While these crises differ in nature, dynamics and causes, they share a common denominator: they all disproportionately affect the most vulnerable and exacerbate poverty and inequalities at the local and global level.2 From a public health perspective, the dramatic decline in key social determinants of health (SDH) is significantly increasing morbidity and mortality among the poorest, leading to heightened health disparities.2 3

The branch of epidemiology that focuses on the effects of SDH is known as social epidemiology. Although social epidemiology has generated an abundance of evidence regarding the influence of social vulnerabilities and inequalities on various diseases and health conditions, its largest scientific production has been focused on descriptive studies within high-income countries.4

Through this commentary, we advocate for a renewal in the field of social epidemiology. We call for the creation of global social epidemiology (GSE), a new and potentially more effective approach to address the challenges of the current polycrisis era.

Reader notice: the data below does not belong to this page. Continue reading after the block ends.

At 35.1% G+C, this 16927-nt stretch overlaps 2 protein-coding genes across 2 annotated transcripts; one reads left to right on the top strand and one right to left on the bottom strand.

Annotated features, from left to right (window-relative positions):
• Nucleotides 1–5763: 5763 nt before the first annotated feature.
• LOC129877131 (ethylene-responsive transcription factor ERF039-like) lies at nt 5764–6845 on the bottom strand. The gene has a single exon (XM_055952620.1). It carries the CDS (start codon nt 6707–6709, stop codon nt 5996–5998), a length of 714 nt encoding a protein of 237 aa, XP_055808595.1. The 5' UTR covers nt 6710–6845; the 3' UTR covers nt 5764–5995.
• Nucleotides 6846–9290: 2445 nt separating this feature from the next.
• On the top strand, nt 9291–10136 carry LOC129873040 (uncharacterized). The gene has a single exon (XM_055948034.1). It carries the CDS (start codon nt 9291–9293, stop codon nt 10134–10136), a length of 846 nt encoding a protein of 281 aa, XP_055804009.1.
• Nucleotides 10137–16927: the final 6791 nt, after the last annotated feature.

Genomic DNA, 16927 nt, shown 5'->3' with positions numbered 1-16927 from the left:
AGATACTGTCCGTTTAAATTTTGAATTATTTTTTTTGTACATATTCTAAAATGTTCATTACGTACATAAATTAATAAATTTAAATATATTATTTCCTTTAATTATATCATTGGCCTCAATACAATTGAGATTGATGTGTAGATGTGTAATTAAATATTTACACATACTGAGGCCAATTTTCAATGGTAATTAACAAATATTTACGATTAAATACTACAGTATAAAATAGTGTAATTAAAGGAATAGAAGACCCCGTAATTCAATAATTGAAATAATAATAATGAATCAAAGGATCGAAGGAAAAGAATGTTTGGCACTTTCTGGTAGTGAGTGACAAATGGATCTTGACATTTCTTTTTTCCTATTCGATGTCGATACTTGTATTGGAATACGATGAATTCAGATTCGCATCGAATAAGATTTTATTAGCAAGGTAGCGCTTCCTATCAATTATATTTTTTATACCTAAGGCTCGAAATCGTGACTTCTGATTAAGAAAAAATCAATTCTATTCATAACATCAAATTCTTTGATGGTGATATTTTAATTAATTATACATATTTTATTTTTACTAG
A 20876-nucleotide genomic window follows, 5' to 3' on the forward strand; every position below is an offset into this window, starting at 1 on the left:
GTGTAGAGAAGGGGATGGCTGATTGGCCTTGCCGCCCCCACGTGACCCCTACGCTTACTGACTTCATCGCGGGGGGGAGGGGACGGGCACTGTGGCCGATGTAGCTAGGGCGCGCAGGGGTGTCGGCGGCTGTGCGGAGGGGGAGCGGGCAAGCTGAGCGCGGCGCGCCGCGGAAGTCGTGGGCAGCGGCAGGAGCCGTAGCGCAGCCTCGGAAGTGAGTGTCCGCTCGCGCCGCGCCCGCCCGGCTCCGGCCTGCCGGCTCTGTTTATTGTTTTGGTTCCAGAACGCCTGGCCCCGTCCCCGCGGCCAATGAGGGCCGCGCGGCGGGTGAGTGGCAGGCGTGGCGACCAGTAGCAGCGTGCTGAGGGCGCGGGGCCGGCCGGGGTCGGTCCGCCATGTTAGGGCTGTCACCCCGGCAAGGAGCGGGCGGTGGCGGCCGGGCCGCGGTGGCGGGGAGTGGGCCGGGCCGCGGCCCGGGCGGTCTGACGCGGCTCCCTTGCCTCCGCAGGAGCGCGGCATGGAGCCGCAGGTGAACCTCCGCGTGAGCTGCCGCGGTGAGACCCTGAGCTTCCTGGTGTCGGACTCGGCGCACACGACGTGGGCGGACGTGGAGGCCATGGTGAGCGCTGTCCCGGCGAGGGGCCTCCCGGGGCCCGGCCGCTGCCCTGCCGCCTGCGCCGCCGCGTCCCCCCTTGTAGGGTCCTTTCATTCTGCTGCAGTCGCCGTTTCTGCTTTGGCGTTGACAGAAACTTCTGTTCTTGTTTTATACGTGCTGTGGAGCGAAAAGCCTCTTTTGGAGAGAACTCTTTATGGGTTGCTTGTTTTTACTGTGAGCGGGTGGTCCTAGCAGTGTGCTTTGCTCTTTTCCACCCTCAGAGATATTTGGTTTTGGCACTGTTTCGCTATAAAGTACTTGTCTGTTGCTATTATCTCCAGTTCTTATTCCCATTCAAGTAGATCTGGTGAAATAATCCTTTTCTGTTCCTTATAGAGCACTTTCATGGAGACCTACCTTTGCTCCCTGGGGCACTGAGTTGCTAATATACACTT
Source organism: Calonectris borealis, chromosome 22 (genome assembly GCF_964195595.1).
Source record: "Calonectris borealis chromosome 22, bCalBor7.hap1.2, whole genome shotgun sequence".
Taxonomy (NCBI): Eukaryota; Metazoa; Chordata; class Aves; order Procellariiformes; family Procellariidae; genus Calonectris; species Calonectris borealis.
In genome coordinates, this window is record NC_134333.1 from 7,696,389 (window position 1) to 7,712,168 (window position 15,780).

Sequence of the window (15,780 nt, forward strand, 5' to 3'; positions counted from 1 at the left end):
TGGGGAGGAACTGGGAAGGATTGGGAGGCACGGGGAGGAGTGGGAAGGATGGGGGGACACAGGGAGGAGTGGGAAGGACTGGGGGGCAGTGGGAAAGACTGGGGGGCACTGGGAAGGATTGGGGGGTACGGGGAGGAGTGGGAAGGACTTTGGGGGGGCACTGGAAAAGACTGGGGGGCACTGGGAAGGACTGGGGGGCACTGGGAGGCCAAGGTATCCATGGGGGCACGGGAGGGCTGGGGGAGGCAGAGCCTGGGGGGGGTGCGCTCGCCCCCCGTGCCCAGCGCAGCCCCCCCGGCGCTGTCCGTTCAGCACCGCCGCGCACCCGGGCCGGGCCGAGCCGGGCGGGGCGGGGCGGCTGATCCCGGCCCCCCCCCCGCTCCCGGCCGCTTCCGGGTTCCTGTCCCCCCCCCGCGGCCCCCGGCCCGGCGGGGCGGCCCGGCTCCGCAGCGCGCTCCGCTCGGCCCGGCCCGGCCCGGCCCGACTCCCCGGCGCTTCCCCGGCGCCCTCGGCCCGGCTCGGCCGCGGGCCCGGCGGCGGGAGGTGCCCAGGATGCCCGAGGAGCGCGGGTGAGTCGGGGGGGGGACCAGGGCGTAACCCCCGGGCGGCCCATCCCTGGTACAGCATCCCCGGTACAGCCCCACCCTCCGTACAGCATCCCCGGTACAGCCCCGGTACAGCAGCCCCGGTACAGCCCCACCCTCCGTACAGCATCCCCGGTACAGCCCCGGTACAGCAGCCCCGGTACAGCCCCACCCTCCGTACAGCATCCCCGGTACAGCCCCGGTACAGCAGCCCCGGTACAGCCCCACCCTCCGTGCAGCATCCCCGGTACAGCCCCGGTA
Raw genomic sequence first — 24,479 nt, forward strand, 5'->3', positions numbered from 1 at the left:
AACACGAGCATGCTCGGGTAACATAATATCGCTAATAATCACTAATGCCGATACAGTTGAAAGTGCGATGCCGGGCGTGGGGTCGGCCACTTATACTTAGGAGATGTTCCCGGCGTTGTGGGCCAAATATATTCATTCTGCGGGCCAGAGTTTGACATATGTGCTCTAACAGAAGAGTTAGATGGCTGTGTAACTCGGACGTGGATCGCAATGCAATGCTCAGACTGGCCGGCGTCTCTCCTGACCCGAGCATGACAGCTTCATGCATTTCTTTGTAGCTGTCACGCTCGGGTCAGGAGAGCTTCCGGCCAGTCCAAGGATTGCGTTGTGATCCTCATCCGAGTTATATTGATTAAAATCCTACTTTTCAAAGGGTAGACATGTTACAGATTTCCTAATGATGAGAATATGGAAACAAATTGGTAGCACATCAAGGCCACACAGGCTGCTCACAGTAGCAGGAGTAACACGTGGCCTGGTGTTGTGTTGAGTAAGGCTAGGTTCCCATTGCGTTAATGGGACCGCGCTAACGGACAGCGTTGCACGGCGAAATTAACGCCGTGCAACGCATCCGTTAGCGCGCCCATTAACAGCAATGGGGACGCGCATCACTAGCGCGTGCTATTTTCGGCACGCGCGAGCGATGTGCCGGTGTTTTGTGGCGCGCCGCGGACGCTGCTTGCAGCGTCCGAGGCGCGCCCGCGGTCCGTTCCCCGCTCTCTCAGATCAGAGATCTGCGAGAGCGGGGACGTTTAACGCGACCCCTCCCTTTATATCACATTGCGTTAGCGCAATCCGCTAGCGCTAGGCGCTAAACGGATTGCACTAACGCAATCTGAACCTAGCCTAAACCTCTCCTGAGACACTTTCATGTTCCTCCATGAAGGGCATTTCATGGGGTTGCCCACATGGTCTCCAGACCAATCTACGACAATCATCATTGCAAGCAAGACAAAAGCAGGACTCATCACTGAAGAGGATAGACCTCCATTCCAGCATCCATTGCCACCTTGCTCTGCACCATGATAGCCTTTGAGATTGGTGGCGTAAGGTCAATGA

A comprehensive GSE approach should prioritise:

  1. Interventions which mitigate adverse impacts of crises and develop resilience: it is crucial to identify interventions that can be rapidly deployed and which safeguard the most vulnerable, thereby alleviating the health-related burden from the polycrisis and creating resilience. An example is the 2014–16 Brazilian economic recession: social protection was able to mitigate its detrimental health effects, especially among the most vulnerable populations.5

  2. Global relations between countries: the interconnected nature of globalisation plays a pivotal role in the socioeconomic health and wellness of populations across the world. Local crises could create a domino effect, where a localised shock has the potential to resonate across neighbouring countries, regions and, in some cases, escalate to a global scale, as exemplified by the 2008 crash in the US housing market.6

  3. Low-income and middle-income countries (LMICs): global inequality and poverty have risen dramatically, with LMICs facing a disproportionate burden. There is insufficient cross-country social epidemiological research to develop solution-oriented action for LMICs.4 Furthermore, a decolonised approach should be promoted, whereby LMIC researchers are elevated within the field of social epidemiology and beyond.